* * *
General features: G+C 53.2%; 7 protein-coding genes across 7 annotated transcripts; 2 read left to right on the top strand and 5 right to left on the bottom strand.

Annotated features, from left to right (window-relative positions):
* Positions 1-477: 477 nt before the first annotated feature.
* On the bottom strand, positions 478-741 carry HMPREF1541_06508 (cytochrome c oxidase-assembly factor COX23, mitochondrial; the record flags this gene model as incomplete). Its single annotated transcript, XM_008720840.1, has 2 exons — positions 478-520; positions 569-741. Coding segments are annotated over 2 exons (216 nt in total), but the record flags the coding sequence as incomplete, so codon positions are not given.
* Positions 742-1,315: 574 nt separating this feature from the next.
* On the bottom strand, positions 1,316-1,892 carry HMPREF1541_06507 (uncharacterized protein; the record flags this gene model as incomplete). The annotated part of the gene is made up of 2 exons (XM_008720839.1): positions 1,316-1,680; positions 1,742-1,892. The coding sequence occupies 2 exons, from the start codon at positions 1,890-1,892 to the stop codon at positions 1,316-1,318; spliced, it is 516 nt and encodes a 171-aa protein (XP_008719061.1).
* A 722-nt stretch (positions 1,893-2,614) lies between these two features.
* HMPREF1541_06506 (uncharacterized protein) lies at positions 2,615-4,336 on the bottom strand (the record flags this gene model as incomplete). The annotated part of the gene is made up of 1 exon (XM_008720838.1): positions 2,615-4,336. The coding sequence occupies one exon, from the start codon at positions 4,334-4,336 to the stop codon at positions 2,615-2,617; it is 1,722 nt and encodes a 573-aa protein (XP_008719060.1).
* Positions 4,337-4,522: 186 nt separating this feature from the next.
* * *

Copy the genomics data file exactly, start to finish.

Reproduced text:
General features: G+C 53.2%; 7 protein-coding genes across 7 annotated transcripts; 2 read left to right on the top strand and 5 right to left on the bottom strand.

Annotated features, from left to right (window-relative positions):
* Positions 1-477: 477 nt before the first annotated feature.
* On the bottom strand, positions 478-741 carry HMPREF1541_06508 (cytochrome c oxidase-assembly factor COX23, mitochondrial; the record flags this gene model as incomplete). Its single annotated transcript, XM_008720840.1, has 2 exons — positions 478-520; positions 569-741. Coding segments are annotated over 2 exons (216 nt in total), but the record flags the coding sequence as incomplete, so codon positions are not given.
* Positions 742-1,315: 574 nt separating this feature from the next.
* On the bottom strand, positions 1,316-1,892 carry HMPREF1541_06507 (uncharacterized protein; the record flags this gene model as incomplete). The annotated part of the gene is made up of 2 exons (XM_008720839.1): positions 1,316-1,680; positions 1,742-1,892. The coding sequence occupies 2 exons, from the start codon at positions 1,890-1,892 to the stop codon at positions 1,316-1,318; spliced, it is 516 nt and encodes a 171-aa protein (XP_008719061.1).
* A 722-nt stretch (positions 1,893-2,614) lies between these two features.
* HMPREF1541_06506 (uncharacterized protein) lies at positions 2,615-4,336 on the bottom strand (the record flags this gene model as incomplete). The annotated part of the gene is made up of 1 exon (XM_008720838.1): positions 2,615-4,336. The coding sequence occupies one exon, from the start codon at positions 4,334-4,336 to the stop codon at positions 2,615-2,617; it is 1,722 nt and encodes a 573-aa protein (XP_008719060.1).
* Positions 4,337-4,522: 186 nt separating this feature from the next.